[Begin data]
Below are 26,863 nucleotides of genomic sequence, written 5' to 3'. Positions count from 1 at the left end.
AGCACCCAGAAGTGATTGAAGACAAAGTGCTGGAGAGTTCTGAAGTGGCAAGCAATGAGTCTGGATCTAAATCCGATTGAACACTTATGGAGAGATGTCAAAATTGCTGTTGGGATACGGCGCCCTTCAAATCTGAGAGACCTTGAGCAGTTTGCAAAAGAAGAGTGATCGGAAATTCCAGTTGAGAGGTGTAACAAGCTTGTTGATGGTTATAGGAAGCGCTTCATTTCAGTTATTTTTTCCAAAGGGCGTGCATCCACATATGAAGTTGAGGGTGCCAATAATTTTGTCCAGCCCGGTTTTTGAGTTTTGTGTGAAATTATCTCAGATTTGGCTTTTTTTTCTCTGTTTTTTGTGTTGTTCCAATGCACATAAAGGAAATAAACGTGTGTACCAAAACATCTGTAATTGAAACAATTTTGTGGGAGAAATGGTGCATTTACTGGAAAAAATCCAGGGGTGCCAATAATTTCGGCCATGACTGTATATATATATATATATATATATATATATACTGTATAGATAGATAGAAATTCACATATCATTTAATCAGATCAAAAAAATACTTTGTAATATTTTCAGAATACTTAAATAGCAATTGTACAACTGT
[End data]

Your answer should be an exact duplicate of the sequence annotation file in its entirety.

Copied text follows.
Below are 26,863 nucleotides of genomic sequence, written 5' to 3'. Positions count from 1 at the left end.
AGCACCCAGAAGTGATTGAAGACAAAGTGCTGGAGAGTTCTGAAGTGGCAAGCAATGAGTCTGGATCTAAATCCGATTGAACACTTATGGAGAGATGTCAAAATTGCTGTTGGGATACGGCGCCCTTCAAATCTGAGAGACCTTGAGCAGTTTGCAAAAGAAGAGTGATCGGAAATTCCAGTTGAGAGGTGTAACAAGCTTGTTGATGGTTATAGGAAGCGCTTCATTTCAGTTATTTTTTCCAAAGGGCGTGCATCCACATATGAAGTTGAGGGTGCCAATAATTTTGTCCAGCCCGGTTTTTGAGTTTTGTGTGAAATTATCTCAGATTTGGCTTTTTTTTCTCTGTTTTTTGTGTTGTTCCAATGCACATAAAGGAAATAAACGTGTGTACCAAAACATCTGTAATTGAAACAATTTTGTGGGAGAAATGGTGCATTTACTGGAAAAAATCCAGGGGTGCCAATAATTTCGGCCATGACTGTATATATATATATATATATATATATATATACTGTATAGATAGATAGAAATTCACATATCATTTAATCAGATCAAAAAAATACTTTGTAATATTTTCAGAATACTTAAATAGCAATTGTACAACTGT